"Strange Fruit" - Viewers, Listeners and Authorship
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This paper explores viewers/listeners' responses to "Strange Fruit", a famous poem that became an inspiration for Billie Holiday's widely performed song of the same name. First, the paper examines the poem in a cultural context, further noting the complex interrelation between the author, or producer, and the viewer. Then, the paper discusses the various layers of Billie Holiday's performance of "Strange Fruit" on British television in 1959. Next, the paper addresses the text of the poem and how it compares to its presentation in lyrics. The paper also considers Diana Ross's performance of the song many years after Billie Holiday. Finally, the paper analyzes poetic readings of "Strange Fruit" that appear on You Tube. The paper concludes by stating that the various examples of "Strange Fruit" show that the texts' meanings are ultimately defined by the viewers themselves and strongly dependent on the cultural context of a given epoch.
From the Paper:"To understand the problem posed by Strange Fruit and its manifold interpretations, one has to consider the nature of cultural relations within which a meaning is given for different cultural artifacts. As Sturken and Cartwright explain, it is important to take into account the factor of individual viewers, as the latter are interpellated by the images, which require the viewers to understand the latter, but still allow for the unorthodox interpretations of the images in questions (Sturken and Cartwright, 53). The complex interrelation between the author, or producer, and the viewer may lead to the emergence of rather surprising interpretations of the classic texts and images.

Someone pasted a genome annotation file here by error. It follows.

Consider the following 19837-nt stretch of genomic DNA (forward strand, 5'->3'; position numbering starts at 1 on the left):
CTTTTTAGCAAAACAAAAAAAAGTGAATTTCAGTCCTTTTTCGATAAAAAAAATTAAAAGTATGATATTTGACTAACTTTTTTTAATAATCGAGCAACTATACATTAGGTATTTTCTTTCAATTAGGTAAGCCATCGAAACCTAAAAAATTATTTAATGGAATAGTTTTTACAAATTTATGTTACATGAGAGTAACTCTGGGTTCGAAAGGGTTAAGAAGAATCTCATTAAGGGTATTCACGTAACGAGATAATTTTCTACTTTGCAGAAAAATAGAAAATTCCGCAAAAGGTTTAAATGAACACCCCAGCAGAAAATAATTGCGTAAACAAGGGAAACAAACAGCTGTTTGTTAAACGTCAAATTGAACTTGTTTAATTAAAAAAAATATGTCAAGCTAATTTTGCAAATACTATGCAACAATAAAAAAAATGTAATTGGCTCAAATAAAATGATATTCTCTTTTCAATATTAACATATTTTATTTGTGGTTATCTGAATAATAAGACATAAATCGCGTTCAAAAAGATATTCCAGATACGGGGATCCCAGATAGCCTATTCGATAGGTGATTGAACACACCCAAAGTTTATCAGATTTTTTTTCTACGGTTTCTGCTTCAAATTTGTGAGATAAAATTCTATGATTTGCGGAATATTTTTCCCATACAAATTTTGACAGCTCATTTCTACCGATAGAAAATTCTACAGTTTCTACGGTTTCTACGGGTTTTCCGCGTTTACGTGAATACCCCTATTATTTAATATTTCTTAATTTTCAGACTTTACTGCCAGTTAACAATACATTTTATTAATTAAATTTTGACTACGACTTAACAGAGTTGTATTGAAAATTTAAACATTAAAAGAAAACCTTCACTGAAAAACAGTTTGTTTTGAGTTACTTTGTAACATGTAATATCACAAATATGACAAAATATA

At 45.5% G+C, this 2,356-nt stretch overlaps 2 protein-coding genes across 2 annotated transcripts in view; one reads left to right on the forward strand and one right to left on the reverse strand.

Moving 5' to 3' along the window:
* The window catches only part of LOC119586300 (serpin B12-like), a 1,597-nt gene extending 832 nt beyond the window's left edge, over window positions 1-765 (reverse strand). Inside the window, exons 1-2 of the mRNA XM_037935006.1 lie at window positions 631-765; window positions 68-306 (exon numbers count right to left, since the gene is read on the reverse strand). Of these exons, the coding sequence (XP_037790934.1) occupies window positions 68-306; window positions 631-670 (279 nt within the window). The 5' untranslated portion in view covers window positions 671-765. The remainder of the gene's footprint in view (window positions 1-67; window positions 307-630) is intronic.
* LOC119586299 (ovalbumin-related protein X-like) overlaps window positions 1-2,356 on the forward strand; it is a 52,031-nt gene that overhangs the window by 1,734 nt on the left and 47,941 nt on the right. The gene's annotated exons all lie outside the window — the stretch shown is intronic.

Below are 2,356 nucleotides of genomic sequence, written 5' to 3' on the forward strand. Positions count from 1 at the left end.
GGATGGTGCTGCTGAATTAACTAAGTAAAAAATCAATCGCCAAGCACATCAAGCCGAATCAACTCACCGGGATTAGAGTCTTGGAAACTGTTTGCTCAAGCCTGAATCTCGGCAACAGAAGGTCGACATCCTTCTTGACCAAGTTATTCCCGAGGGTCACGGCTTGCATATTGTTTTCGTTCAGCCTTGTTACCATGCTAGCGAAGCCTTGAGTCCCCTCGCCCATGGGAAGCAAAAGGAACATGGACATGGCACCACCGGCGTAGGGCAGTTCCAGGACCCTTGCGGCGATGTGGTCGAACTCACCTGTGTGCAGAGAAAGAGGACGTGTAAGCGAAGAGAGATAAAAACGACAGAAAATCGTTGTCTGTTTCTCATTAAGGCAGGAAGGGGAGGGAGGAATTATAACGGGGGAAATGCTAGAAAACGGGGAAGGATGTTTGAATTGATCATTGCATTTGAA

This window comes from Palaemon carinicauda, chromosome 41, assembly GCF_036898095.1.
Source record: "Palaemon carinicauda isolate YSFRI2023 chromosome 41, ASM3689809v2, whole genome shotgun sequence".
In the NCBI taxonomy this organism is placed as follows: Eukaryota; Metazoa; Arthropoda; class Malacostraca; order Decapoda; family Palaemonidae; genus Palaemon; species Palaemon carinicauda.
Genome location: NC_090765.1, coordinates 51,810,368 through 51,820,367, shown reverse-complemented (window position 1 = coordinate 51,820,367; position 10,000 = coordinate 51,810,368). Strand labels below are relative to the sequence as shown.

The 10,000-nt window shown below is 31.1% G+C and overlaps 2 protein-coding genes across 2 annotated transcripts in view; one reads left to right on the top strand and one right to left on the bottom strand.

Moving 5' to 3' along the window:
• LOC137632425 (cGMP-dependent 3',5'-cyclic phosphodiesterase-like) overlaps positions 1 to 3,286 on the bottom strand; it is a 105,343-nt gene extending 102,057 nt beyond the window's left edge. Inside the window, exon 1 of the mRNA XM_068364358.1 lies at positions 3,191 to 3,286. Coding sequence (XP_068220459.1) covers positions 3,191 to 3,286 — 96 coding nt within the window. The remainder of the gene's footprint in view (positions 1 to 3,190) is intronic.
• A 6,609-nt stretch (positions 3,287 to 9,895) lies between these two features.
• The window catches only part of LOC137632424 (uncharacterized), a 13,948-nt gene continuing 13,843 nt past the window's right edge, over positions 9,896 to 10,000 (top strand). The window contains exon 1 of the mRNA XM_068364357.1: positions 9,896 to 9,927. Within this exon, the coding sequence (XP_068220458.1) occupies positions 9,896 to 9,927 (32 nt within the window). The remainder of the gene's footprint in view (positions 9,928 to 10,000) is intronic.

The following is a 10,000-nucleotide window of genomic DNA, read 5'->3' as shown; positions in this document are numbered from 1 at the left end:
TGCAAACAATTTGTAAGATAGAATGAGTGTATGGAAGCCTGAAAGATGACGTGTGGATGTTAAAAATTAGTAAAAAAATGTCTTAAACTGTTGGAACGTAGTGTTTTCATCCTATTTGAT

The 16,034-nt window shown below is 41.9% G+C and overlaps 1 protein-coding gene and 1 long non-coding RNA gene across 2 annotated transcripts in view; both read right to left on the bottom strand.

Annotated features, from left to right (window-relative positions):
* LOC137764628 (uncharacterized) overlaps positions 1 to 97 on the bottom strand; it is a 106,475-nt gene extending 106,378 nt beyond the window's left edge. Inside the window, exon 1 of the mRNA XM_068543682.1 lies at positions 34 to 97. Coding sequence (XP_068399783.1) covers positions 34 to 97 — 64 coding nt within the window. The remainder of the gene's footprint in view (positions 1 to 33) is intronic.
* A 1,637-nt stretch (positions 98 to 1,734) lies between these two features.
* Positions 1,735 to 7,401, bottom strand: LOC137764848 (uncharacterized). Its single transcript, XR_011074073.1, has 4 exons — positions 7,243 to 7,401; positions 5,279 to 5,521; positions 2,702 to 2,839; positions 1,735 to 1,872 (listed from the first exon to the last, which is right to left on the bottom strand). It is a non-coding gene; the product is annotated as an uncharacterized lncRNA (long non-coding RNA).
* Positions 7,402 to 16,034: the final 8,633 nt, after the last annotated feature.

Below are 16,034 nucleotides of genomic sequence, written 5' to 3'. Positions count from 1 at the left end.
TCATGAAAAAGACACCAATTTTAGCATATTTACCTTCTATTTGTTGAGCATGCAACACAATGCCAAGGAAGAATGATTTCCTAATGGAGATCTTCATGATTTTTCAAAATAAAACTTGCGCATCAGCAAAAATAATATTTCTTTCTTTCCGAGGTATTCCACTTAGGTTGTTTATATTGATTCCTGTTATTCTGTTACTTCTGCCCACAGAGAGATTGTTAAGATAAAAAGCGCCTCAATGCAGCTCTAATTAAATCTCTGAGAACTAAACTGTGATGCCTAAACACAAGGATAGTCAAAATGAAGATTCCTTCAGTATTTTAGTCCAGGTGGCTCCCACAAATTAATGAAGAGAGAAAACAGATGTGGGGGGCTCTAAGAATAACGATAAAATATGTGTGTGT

"According to Stuart Hall, the viewers' reaction to the image may fall in one of the following three categories, i.e. the uncritical acceptance of the meaning attached to it by the author (producer) - dominant hegemonic reading; altered perception of some aspects of the image, while retaining its core interpretation - negotiated reading; and finally, the attachment to the image of the meaning that runs counter to that proposed by the author - oppositional reading (Sturken and Cartwright, 57-58). The conceptual differences in the perception of Strange Fruit by different audiences illustrate this concept brilliantly."
Sample of Sources Used:
- "Billie Holiday. Strange Fruit. London, 1959". YouTube.com. YouTube, 27 Feb. 2010. Web. 15 Apr. 2011.
- "Billie Holiday. Strange Fruit - Metaphor of Evil". YouTube.com. YouTube, 12 Dec. 2010. Web. 15 Apr. 2011.
- "Diana Ross Singing Strange Fruit, Hall of Fame 2000". YouTube.com. YouTube, 17 Nov. 2006. Web. 15 Apr. 2011.
- Gonzalez, Rita. "With none but the present stars to witness": Ken Gonzales-Day's Hang Trees. Catalogue Essay for the Pomona Museum of Art. 2006. Web. 15 Apr. 2011.
- Meliksetian, Anna. "California Strange Fruit: Ken Gonzales-Day's "Lynching in the West". Catalogue Essay for Cue Art Foundation. Ken Gonzalez-Day's Personal Website, July 2006. Web. 15 Apr. 2011.
Cite this Analytical Essay:
"Strange Fruit" - Viewers, Listeners and Authorship (2012, October 26) Retrieved January 18, 2020, from https://www.academon.com/analytical-essay/strange-fruit-viewers-listeners-and-authorship-151926/
""Strange Fruit" - Viewers, Listeners and Authorship" 26 October 2012. Web. 18 January. 2020. <https://www.academon.com/analytical-essay/strange-fruit-viewers-listeners-and-authorship-151926/>